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To coincide with Brain Tumor Awareness Month, Intel today announced the details of a National Institutes of Health-funded program that will leverage AI to identify brain tumors while preserving privacy. Together with the Perelman School of Medicine at the University of Pennsylvania (Penn Medicine), the company will coordinate a federation of 29 international medical centers in the U.S., Canada, U.K., Germany, Switzerland, and India to train AI models using federated learning, a technique that enables sensitive data — in this case, one of the world’s largest brain tumor corpora — to remain at hospitals’ and organizations’ datacenters.

Intel and Penn Medicine’s approach will ideally contribute to the development of a tumor detection model that doesn’t inadvertently expose medical records. There’s an urgent need — according to the American Brain Tumor Association, nearly 80,000 people (including 4,600 children) will be diagnosed with a brain tumor this year, and early intervention can vastly improve health outcomes.

Google researchers proposed federated learning in a technical paper published in 2017, and since then, it’s been cited more than 300 times by research scientists, according to Arxiv.org. Intel and Penn Medicine were among the first to lead research on federated learning in health care, demonstrating it could be used to attain over 99% of the accuracy of a model trained in a traditional, non-private fashion.

Quite simply, federated learning is a technique that trains an AI algorithm across decentralized devices or servers (i.e., nodes) holding data samples without exchanging those samples, enabling multiple parties to build a model without liberally sharing data. A central server might be used to orchestrate the steps of the algorithm and act as a reference clock, or the arrangement might be peer-to-peer (in which case no such server exists). Regardless, local models are trained on local data samples, and the weights are exchanged among the models at some frequency to generate a global model.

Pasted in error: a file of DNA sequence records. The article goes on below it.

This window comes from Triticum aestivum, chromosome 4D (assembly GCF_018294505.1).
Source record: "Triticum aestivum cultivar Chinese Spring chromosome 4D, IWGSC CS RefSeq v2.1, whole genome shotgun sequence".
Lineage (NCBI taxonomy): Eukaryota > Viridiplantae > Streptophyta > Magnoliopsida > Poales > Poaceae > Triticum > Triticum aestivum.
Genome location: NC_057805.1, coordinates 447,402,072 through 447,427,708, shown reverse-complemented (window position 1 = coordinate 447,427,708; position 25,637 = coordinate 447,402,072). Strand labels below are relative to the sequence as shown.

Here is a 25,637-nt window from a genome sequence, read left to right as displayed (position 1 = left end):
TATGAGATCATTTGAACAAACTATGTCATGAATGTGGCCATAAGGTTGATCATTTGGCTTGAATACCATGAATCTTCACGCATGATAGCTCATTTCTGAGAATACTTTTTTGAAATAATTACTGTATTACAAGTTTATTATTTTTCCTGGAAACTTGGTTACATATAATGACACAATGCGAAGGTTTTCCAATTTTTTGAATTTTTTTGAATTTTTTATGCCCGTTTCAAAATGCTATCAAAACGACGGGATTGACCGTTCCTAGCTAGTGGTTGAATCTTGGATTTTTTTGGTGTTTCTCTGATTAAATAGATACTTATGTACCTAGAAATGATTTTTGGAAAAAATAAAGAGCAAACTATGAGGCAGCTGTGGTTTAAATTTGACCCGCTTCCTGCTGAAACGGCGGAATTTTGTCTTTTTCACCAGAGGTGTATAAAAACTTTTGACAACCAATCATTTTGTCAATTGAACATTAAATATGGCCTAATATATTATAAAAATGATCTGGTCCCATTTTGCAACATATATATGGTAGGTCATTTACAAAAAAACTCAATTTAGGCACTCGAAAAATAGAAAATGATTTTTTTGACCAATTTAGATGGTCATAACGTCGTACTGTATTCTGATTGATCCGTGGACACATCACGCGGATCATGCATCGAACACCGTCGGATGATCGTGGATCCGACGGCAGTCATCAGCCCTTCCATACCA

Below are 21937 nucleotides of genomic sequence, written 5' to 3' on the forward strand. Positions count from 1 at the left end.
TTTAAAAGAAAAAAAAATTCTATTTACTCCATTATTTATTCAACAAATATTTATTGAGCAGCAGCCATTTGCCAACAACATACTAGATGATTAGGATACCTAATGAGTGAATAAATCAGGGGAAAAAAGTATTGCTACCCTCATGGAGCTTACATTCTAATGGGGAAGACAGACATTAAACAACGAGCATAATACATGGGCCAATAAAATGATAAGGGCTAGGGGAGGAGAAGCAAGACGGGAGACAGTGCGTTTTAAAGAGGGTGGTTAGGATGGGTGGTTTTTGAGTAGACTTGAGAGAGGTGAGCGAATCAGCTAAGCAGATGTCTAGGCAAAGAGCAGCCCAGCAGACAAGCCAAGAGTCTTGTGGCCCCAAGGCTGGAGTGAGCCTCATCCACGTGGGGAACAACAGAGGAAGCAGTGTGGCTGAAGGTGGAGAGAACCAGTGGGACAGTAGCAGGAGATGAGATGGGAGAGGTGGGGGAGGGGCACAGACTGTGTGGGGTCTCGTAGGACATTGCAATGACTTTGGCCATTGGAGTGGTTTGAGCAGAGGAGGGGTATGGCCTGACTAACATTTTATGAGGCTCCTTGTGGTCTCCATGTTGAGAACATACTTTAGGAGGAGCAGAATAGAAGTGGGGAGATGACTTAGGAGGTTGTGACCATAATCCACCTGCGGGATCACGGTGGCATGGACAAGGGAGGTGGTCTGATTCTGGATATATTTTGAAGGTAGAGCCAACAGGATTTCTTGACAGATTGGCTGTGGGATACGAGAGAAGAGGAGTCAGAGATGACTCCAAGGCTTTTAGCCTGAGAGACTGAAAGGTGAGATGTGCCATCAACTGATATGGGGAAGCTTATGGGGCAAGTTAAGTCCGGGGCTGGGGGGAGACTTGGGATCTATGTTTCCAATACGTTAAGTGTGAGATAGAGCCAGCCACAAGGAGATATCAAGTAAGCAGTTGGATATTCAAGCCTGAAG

This new Intel- and Penn Medicine-led program will build on the initial research, which was presented in 2018 at the International Conference on Medical Image Computing and Computer Assisted Intervention. For its part, Intel says it will tap in-house software and hardware to implement federated learning “in a manner that provides additional privacy protection” to both the machine learning algorithm and the data set.

The subset of institutions expected to participate in the program’s first phase includes the Hospital of the University of Pennsylvania, Washington University in St. Louis, the University of Pittsburgh Medical Center, Vanderbilt University, Queen’s University, Technical University of Munich, University of Bern, King’s College London, and Tata Memorial Hospital. The model their corpora train will be tested against an expanded version of the International Brain Tumor Segmentation challenge data set, which consists of MRI scans focusing on the segmentation of heterogeneous tumors (namely a type called glioma that starts in the glial cells of the brain).

Apple and Google use federated learning to improve the quality of emoji, word, phrase, and music predictions, but the technique is increasingly being applied in the medical domain, where regulations like HIPAA require a level of data anonymization.

Federated learning powers a product from Owkin, a startup company backed by Google investment wing GV, designed to help medical professionals conduct tests and experiments to predict disease evolution and drug toxicity.

Beyond this, the American College of Radiology, Brazilian imaging center Diagnosticos da America, Partners HealthCare, Ohio State University, and Stanford Medicine collaborated to develop a federated learning model using more than 130,000 images from 33,000 mammography studies. Last fall, Nvidia and King’s College London worked together on a federated learning neural network for brain tumor segmentation. And in a paper published in March 2019, researchers at MIT CSAIL, Harvard University Medical School, and Tsinghua University’s Academy of Arts and Design detailed a federated learning model that could anticipate hospital stay and patient mortality.

More recently, Nvidia began working with collaborators to release COVID-19-related models trained with federated learning through the company’s Clara Imaging Software platform.

The Informatics Technology for Cancer Research program of the NIH’s National Cancer Institute furnished the three-year, $1.2 million grant for the Intel and Penn Medicine federation’s effort. Penn Medicine Center’s Dr. Spyridon Bakas will serve as the principal investigator.